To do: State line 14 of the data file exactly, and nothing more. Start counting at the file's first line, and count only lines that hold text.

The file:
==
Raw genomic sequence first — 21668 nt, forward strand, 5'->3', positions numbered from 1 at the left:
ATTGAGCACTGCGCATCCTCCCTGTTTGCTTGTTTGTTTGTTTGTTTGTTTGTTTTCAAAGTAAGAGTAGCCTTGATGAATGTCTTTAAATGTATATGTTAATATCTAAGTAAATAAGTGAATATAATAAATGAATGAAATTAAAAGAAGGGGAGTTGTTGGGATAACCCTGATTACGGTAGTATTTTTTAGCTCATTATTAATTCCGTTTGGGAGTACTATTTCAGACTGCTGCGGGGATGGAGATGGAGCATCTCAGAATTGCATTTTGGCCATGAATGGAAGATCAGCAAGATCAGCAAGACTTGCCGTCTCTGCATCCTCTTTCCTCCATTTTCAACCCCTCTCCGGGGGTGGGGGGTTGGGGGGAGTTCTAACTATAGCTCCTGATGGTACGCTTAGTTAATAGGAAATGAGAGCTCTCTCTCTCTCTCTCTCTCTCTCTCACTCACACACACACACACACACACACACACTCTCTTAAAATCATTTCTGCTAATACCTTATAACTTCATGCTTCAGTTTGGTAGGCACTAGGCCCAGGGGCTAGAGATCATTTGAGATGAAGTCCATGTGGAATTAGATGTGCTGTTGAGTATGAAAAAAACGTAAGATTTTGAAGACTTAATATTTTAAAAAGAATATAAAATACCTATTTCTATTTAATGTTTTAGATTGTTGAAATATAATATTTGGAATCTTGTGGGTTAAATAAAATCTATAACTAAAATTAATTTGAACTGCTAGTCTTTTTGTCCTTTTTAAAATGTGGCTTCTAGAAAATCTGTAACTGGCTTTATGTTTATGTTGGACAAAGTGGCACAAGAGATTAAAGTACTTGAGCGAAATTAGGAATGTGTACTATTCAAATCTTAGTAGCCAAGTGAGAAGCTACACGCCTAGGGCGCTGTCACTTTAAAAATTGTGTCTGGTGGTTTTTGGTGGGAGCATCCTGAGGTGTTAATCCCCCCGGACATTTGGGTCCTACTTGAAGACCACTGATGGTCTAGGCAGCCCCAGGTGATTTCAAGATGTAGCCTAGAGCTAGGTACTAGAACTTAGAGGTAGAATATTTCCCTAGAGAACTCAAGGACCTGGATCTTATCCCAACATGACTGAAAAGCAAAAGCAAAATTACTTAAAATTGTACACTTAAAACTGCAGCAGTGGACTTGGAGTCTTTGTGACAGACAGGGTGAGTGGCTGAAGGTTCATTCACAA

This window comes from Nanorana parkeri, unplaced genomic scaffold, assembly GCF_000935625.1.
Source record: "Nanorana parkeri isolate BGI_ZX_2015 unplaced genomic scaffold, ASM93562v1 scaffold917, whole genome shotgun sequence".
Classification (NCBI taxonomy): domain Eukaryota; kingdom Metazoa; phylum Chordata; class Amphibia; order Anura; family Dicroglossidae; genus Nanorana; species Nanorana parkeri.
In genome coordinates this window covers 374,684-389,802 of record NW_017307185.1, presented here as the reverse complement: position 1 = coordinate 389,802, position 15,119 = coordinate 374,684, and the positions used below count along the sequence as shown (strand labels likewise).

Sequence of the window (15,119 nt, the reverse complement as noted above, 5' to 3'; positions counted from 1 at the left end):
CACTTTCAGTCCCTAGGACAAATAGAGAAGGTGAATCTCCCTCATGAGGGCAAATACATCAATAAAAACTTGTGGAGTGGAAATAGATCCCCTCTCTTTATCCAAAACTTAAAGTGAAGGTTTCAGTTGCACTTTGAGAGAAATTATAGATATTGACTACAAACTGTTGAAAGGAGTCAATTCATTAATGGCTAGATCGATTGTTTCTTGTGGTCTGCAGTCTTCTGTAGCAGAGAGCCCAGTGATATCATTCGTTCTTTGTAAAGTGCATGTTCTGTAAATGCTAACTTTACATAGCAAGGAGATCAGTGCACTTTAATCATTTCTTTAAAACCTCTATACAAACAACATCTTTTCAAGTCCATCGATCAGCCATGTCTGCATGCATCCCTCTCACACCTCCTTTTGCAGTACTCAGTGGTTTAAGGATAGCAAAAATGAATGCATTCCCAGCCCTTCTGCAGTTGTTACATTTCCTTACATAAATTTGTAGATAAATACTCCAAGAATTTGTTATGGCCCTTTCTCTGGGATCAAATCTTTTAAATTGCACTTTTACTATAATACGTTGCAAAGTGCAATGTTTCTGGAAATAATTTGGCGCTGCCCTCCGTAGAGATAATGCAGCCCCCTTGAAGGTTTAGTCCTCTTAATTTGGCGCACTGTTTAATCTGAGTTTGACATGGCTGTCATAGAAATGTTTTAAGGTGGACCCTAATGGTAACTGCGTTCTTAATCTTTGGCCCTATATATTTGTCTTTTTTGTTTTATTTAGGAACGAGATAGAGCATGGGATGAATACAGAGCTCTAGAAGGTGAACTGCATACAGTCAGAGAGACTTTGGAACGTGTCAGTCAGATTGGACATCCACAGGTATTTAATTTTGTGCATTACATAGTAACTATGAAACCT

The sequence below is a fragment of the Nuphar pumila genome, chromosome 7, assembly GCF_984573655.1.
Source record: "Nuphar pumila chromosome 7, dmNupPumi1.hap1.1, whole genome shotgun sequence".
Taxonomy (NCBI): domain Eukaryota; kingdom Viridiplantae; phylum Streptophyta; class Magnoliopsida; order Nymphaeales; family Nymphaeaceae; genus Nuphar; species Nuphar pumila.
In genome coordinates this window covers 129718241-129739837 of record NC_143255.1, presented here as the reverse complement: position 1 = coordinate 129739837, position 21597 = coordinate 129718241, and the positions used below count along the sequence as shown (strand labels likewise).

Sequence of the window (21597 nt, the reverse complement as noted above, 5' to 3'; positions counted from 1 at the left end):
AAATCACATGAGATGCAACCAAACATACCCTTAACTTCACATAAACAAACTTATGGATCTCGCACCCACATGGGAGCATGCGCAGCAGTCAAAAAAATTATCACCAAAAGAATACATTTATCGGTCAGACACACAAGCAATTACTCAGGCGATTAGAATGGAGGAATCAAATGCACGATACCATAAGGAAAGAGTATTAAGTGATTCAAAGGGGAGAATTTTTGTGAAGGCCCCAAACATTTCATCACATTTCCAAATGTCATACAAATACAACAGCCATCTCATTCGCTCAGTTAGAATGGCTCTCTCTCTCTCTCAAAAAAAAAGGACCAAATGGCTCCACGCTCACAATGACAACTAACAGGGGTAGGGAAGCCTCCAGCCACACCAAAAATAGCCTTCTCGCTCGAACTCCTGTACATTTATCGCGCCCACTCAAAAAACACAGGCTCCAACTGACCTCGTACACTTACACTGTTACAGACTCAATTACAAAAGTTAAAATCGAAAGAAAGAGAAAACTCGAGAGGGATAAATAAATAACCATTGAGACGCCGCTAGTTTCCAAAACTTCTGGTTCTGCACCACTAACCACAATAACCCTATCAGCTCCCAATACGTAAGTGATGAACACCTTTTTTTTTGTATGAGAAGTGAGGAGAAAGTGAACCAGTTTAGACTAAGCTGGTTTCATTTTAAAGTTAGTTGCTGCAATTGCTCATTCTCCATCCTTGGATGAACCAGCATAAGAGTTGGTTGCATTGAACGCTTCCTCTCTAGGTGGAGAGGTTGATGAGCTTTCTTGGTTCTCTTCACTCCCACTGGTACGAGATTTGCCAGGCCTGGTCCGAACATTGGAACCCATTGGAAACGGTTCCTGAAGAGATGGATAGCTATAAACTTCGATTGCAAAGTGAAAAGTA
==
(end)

AAATCACATGAGATGCAACCAAACATACCCTTAACTTCACATAAACAAACTTATGGATCTCGCACCCACATGGGAGCATGCGCAGCAGTCAAAAAAATTATCACCAAAAGAATACATTTATCGGTCAGACACACAAGCAATTACTCAGGCGATTAGAATGGAGGAATCAAATGCACGATACCATAAGGAAAGAGTATTAAGTGATTCAAAGGGGAGAATTTTTGTGAAGGCCCCAAACATTTCATCACATTTCCAAATGTCATACAAATACAACAGCCATCTCATTCGCTCAGTTAGAATGGCTCTCTCTCTCTCTCAAAAAAAAAGGACCAAATGGCTCCACGCTCACAATGACAACTAACAGGGGTAGGGAAGCCTCCAGCCACACCAAAAATAGCCTTCTCGCTCGAACTCCTGTACATTTATCGCGCCCACTCAAAAAACACAGGCTCCAACTGACCTCGTACACTTACACTGTTACAGACTCAATTACAAAAGTTAAAATCGAAAGAAAGAGAAAACTCGAGAGGGATAAATAAATAACCATTGAGACGCCGCTAGTTTCCAAAACTTCTGGTTCTGCACCACTAACCACAATAACCCTATCAGCTCCCAATACGTAAGTGATGAACACCTTTTTTTTTGTATGAGAAGTGAGGAGAAAGTGAACCAGTTTAGACTAAGCTGGTTTCATTTTAAAGTTAGTTGCTGCAATTGCTCATTCTCCATCCTTGGATGAACCAGCATAAGAGTTGGTTGCATTGAACGCTTCCTCTCTAGGTGGAGAGGTTGATGAGCTTTCTTGGTTCTCTTCACTCCCACTGGTACGAGATTTGCCAGGCCTGGTCCGAACATTGGAACCCATTGGAAACGGTTCCTGAAGAGATGGATAGCTATAAACTTCGATTGCAAAGTGAAAAGTA